Wednesday, 6 May 2009
Title: Mad Max 2: The Road Warrior
Director: George Miller
Staring: Mel Gibson, Bruce Spence, Michael Preston, Max Phipps, Vernon Wells, Kjell Nilsson, Emil Minty
Rating: 5/ 5
Plot: Continuing after the event of the first film, Max (Gibson) now travels through the post apocalypse Australia where Gasoline has become most valuable commodity. It’s here that he becomes involved in a struggle between a group of psychotic bandits lead by the Humangus (Nilsson) and a town that has built its defences around a small refinery.
Review: When it comes to naming the greatest sequels of all time, it’s usually a pretty short list, especially when you limit it to movies which manage to surpass the original film from which they have been spawned, which will no doubt leave you with a list that looks a lot like this.
* Godfather part 2
* Gremlins: The New Batch
* Star Wars: The Empire Strikes Back
* Terminator 2: Judgement Day
* Baby cart at the River Styx
But for myself when it comes to one movie that not only surpasses its original film, but blows it out of the water, I always think of this film, which was released three years after the original movie and costing ten times the budget of the original movie, it’s hardly surprising that this was at the time one of the most expensive Australian movies made at the time of it’s release, but for myself this truly is a film that surpasses it's original, which honestly I never really cared for, seeing how it had a strong memorable opening and a great finale, but somewhere in-between it became just a run of the mill chase thriller, as Max and his family found themselves constantly on the run from “The Toecutter” and his marauding group of bikers and true it’s storyline might be important, due to it showing how Max became the shell of the man he is, when we catch up with him in this film, where it seems since the last time we saw Max, the world has gone to hell in a hand basket, thanks to the war over oil, ravaging the planet which only proves all the more ironic when we look at the conflict currently happening in Iraq. Still thanks to the dramatic opening narrative, we are quickly brought up to speed, before being thrown into the first of the films many chase sequences, which after all were the selling point of the first film and realising this Miller, has with this sequel created some of the most memorable chase sequences put onto film, maximising on the apocalyptic setting, to not only create strange hybrid vehicles, but also using the setting to bring a new primal and more brutal edge to these sequences, with the standout of course being the final tanker chase, which not only clocks in at an impressive 15 minutes, but in many ways modernises the familiar set piece of westerns by giving us his version of a stage coach ambush setting, as we see the Humangus’s dogs of war leaping from vehicles, to try and climb onboard the tanker.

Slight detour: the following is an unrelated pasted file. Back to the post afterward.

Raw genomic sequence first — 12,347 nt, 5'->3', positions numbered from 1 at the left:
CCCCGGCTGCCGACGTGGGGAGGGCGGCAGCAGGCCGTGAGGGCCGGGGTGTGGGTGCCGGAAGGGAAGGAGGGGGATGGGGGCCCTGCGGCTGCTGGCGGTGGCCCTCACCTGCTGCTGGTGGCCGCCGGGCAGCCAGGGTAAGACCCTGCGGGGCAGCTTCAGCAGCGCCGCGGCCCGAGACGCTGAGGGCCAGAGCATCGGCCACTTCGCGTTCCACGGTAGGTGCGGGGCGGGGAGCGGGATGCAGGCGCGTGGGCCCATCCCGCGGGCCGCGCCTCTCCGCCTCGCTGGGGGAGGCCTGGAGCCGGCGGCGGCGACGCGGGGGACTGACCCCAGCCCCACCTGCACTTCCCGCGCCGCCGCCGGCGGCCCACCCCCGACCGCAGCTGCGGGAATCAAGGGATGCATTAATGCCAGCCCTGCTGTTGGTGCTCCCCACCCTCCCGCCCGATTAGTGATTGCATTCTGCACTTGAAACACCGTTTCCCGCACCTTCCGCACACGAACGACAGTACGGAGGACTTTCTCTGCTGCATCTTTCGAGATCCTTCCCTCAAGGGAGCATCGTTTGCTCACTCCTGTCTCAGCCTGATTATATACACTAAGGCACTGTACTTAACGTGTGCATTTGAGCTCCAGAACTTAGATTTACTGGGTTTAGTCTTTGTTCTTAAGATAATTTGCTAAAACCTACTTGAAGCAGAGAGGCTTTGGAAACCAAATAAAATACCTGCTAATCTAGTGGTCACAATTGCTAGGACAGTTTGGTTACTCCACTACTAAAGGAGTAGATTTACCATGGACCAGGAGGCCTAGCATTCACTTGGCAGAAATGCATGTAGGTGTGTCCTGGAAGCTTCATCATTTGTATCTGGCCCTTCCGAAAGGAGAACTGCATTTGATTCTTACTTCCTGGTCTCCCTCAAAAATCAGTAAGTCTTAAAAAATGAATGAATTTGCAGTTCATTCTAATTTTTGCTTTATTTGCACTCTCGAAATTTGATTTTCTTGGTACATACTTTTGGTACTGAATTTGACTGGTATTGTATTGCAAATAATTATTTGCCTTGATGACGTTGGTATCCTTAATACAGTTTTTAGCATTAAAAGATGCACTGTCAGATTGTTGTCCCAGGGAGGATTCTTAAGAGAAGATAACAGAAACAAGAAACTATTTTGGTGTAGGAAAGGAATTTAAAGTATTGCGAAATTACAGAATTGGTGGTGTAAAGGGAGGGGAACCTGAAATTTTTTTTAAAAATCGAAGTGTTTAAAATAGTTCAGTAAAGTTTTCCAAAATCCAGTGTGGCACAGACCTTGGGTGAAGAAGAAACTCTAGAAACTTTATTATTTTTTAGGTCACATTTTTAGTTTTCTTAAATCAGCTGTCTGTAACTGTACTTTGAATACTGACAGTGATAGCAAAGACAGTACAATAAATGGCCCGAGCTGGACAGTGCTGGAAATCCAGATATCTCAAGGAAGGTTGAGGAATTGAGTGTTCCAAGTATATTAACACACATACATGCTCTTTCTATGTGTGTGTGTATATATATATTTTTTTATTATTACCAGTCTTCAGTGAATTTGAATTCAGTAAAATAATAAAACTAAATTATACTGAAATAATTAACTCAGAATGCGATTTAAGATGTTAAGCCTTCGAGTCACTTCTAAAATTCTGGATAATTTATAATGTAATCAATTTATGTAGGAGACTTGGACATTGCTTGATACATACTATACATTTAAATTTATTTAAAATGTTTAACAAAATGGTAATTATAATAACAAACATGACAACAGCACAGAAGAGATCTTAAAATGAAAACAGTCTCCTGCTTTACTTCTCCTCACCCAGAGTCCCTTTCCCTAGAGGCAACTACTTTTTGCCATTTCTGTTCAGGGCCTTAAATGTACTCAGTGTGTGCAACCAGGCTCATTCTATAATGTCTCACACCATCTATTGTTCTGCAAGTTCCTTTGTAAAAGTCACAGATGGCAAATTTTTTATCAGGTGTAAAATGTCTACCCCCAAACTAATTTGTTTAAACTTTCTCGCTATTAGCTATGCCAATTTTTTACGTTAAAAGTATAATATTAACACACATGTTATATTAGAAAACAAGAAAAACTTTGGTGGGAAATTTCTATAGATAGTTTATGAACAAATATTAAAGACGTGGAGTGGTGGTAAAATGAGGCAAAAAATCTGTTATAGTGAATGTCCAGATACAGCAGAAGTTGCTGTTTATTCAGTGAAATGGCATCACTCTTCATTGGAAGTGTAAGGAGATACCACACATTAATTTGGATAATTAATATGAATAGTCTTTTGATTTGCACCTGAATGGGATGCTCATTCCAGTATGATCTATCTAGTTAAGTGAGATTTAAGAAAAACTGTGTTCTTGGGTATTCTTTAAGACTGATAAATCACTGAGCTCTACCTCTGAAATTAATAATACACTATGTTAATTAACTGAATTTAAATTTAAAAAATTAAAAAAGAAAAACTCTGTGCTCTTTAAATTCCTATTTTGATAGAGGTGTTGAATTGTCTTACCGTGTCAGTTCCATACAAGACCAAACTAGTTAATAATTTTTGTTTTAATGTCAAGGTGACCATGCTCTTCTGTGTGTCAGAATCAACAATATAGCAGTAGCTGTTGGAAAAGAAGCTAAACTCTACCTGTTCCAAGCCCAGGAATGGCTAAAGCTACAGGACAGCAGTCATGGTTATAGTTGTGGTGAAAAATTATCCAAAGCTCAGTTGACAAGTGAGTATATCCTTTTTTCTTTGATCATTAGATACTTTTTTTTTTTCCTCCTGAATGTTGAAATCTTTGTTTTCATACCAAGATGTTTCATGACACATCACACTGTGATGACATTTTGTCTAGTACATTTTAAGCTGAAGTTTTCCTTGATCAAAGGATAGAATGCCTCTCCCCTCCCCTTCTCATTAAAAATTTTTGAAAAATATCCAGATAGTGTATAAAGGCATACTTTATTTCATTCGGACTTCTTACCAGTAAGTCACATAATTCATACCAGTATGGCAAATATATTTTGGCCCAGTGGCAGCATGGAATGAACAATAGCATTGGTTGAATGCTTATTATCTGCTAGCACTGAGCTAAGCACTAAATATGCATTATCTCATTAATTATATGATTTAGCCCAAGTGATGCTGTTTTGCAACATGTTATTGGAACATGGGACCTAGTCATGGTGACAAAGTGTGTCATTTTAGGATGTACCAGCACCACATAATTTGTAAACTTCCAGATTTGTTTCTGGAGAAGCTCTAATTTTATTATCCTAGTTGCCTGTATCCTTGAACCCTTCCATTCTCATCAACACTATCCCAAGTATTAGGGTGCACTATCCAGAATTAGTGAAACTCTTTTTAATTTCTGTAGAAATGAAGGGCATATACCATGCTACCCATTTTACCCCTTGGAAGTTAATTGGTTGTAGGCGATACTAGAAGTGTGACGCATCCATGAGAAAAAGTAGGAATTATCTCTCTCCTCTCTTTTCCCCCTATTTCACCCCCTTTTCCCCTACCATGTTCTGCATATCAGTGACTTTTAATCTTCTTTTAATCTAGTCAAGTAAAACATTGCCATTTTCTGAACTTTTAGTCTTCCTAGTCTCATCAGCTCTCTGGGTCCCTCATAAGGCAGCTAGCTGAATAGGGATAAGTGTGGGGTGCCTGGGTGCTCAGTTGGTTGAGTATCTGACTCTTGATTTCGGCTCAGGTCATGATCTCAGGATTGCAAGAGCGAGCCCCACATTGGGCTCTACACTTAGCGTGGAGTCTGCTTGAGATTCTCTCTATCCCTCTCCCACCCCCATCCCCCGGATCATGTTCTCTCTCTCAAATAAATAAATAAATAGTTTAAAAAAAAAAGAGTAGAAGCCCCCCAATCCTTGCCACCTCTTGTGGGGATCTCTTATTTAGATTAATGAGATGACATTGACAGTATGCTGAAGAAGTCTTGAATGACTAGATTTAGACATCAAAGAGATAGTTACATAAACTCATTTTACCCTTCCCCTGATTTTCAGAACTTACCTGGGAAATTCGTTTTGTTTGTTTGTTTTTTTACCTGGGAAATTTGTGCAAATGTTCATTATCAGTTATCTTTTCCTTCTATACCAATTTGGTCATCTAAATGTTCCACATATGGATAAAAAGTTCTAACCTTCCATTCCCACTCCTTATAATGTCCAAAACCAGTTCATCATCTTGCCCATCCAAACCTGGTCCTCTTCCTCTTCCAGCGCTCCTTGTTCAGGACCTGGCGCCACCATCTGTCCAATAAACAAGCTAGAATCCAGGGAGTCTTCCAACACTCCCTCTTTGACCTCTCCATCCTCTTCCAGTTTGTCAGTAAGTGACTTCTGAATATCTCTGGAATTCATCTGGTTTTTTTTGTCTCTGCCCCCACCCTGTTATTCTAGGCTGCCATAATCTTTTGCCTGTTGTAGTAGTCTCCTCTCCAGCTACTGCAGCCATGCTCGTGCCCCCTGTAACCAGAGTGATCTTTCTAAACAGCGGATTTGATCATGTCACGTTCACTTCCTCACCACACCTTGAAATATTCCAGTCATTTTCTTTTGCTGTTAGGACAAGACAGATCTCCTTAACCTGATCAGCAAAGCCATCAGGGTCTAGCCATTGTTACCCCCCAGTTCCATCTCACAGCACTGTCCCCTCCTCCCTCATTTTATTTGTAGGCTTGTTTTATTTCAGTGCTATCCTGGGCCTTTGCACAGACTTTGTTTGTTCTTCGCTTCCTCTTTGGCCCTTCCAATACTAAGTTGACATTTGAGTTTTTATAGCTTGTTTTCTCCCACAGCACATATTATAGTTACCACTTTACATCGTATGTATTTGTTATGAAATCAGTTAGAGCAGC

It’s true that “Mad Max 2” might also be almost a complete reimagining of the world created in “Mad Max” (1979), which despite having a future time frame still looked very current for the time of it’s release, but it’s a reimaging or even a reboot which saved the series, which at the end of the first film had really no where to go, but by making the subtle tweaks to the setting, such as the world now being post apocalyptic, it helps make the film more open to creativity, which is none more present than with Humangus and his dogs of war, who are really a rag tag band of bikers and savages still trying to cling onto familiar symbols of the old world, such as several members of the gang, being seen wearing police uniforms, similar to the ones we saw Max and his fellow officers wearing in the first film, while the bikers tend to favour the more traditional leather and Mohawk combo, with the Humangus’s muscle “Wez” (played here by Vernon Wells in what would prove to be his most memorable role) even sporting a pair of ass-less chaps, which along with the affection he has for the blonde guy who rides with Wez on his bike, only further fuels, the idea that several of these bandits are openly gay and idea not usually associated with tough and sadistic villains like these, who are happy to torture and rape their victims, whenever provided the opportunity and judging by the comments made by the Humangus while trying to calm down a psychotic Wez, saying the following words softly, as he restrains him